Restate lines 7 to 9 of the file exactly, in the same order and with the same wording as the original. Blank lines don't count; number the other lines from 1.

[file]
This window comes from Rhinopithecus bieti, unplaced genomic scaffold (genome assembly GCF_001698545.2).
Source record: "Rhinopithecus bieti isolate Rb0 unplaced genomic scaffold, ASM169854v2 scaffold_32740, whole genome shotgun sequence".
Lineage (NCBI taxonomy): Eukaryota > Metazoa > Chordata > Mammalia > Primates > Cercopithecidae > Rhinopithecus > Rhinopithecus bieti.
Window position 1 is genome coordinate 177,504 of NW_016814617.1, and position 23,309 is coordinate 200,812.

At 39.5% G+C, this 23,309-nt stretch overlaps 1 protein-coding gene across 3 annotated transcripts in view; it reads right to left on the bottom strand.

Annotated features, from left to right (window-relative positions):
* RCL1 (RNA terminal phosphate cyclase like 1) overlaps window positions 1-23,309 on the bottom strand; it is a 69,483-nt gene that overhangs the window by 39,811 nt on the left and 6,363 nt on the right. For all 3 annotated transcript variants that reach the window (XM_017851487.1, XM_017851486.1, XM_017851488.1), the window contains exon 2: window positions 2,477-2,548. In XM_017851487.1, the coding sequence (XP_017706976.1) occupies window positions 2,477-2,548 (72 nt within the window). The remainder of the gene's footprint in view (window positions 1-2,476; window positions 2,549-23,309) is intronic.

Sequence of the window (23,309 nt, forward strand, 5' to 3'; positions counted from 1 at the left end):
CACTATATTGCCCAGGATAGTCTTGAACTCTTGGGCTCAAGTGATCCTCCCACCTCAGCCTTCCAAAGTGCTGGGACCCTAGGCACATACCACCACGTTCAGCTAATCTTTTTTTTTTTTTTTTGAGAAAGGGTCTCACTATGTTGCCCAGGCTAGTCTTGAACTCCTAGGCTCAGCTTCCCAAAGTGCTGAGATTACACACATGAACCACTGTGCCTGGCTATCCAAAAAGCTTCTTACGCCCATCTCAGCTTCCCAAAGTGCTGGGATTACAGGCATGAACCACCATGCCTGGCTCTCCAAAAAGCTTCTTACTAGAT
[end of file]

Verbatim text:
* RCL1 (RNA terminal phosphate cyclase like 1) overlaps window positions 1-23,309 on the bottom strand; it is a 69,483-nt gene that overhangs the window by 39,811 nt on the left and 6,363 nt on the right. For all 3 annotated transcript variants that reach the window (XM_017851487.1, XM_017851486.1, XM_017851488.1), the window contains exon 2: window positions 2,477-2,548. In XM_017851487.1, the coding sequence (XP_017706976.1) occupies window positions 2,477-2,548 (72 nt within the window). The remainder of the gene's footprint in view (window positions 1-2,476; window positions 2,549-23,309) is intronic.

Sequence of the window (23,309 nt, forward strand, 5' to 3'; positions counted from 1 at the left end):
CACTATATTGCCCAGGATAGTCTTGAACTCTTGGGCTCAAGTGATCCTCCCACCTCAGCCTTCCAAAGTGCTGGGACCCTAGGCACATACCACCACGTTCAGCTAATCTTTTTTTTTTTTTTTTGAGAAAGGGTCTCACTATGTTGCCCAGGCTAGTCTTGAACTCCTAGGCTCAGCTTCCCAAAGTGCTGAGATTACACACATGAACCACTGTGCCTGGCTATCCAAAAAGCTTCTTACGCCCATCTCAGCTTCCCAAAGTGCTGGGATTACAGGCATGAACCACCATGCCTGGCTCTCCAAAAAGCTTCTTACTAGAT